unlikely to govern design, other than possibly for very short spans where

the majority of the concrete stress is produced by live load. It will

therefore generally be appropriate to use this simplified check. No

guidance is given on the calculation of the concrete stresses; ignoring

concrete in tension will be a conservative assumption.

222

7.7

concrete to be applied to the compression struts of members subjected to

shear and requiring shear reinforcement. Since the compression struts

have transverse tension passing through them (see discussions in section

6.5 of this guide), fcd,fat has to be reduced by the factor , defined in 2-11/6.2.2(6) and the verification becomes:

c ,max

f cd , fat

f cd , fat

7.8

The stresses c ,max and c ,min can be calculated for reinforced concrete

beams, with shear reinforcement inclined at an angle to the horizontal,

from the following expression obtained by re-arranging 2-1-1/(6.14):

VEd 1 cot 2

c

bw z cot cot

VEd is the relevant shear force under the frequent load combination and

the other symbols are defined in 2-1-1/6.2.3. The concrete stress

increases with reducing strut angle so in this case it is conservative to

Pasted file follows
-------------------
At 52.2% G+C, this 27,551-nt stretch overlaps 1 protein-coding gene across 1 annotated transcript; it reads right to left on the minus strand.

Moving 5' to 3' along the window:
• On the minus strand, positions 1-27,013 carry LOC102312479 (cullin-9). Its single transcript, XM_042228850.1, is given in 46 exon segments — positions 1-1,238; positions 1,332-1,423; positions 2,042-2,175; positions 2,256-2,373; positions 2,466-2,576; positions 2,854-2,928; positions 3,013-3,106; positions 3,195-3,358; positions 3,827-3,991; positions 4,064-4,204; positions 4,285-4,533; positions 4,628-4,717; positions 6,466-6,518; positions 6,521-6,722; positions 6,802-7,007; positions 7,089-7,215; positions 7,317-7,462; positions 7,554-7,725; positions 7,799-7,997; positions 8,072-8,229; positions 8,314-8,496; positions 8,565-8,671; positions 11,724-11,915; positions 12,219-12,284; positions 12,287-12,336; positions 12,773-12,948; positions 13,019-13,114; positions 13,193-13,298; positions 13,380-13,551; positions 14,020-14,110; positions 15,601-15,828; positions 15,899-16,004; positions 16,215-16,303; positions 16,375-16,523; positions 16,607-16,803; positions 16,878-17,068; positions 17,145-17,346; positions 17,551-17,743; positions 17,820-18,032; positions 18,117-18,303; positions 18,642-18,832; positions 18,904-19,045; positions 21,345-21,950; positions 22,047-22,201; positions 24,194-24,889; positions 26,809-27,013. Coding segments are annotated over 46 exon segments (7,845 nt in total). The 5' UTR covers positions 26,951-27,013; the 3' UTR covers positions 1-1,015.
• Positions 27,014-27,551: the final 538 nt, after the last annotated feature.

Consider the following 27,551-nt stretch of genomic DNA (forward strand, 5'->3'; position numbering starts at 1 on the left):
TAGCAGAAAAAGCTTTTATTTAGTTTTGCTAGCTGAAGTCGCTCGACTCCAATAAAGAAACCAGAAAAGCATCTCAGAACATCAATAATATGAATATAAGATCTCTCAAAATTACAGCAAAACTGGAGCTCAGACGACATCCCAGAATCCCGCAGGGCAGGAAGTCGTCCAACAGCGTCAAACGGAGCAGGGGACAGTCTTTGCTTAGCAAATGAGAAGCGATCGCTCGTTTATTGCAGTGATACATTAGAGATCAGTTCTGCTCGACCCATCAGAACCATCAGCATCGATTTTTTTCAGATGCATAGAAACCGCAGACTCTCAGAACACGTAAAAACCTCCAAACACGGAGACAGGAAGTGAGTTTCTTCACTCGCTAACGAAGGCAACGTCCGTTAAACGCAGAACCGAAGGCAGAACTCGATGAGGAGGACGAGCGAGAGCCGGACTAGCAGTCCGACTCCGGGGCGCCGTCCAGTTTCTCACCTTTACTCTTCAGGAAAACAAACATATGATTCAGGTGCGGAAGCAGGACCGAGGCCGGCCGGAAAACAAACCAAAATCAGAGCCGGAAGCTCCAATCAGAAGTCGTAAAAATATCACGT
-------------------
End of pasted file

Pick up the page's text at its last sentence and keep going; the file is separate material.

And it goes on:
base on its ULS value in the above calculation rather than the larger

angle fat from 2-1-1/(6.65).

7.9

For members subjected to shear but not requiring shear reinforcement, 21-1/6.8.7(4) provides the following expressions for assuming satisfactory

fatigue resistance in shear:

For

VEd ,min

VEd ,max

0:

VEd ,max

VRd ,c

0.5 0.45

VEd ,min

VRd ,c

2-1-1/( 6.78)

but limited to 0.9 for fck 50 MPa or 0.8 for fck > 50 MPa,

or, for

VEd ,min

VEd ,max

0:

VEd ,max

VRd ,c

0.5

VEd ,min

VRd ,c

2-1-1/( 6.79)

where:

VEd,max

VEd,min

VRd,c

under the frequent load combination;

is the design value of the minimum applied shear force

under the frequent load combination in the cross-section

where VEd,max occurs;

is the design shear resistance from 2-2/(6.2.a).

223

8.0

CONCLUSION

It is seen that Euro norms contain explicit provisions for accounting fatigue

effects in concrete structures. The fatigue assumes special significance in

the design of railway bridges, where dynamic impacts are considerable.

Therefore, it is necessary to design the new concrete bridges on Indian

Railways taking into due consideration, the fatigue effects. Since existing

IRS Concrete Bridge Code does not contain such provisions, use of Euro

norms may be considered.

9.0

REFERNCES

9.1

organised by Indian Concrete Institute (New Delhi Centre).\

9.2

224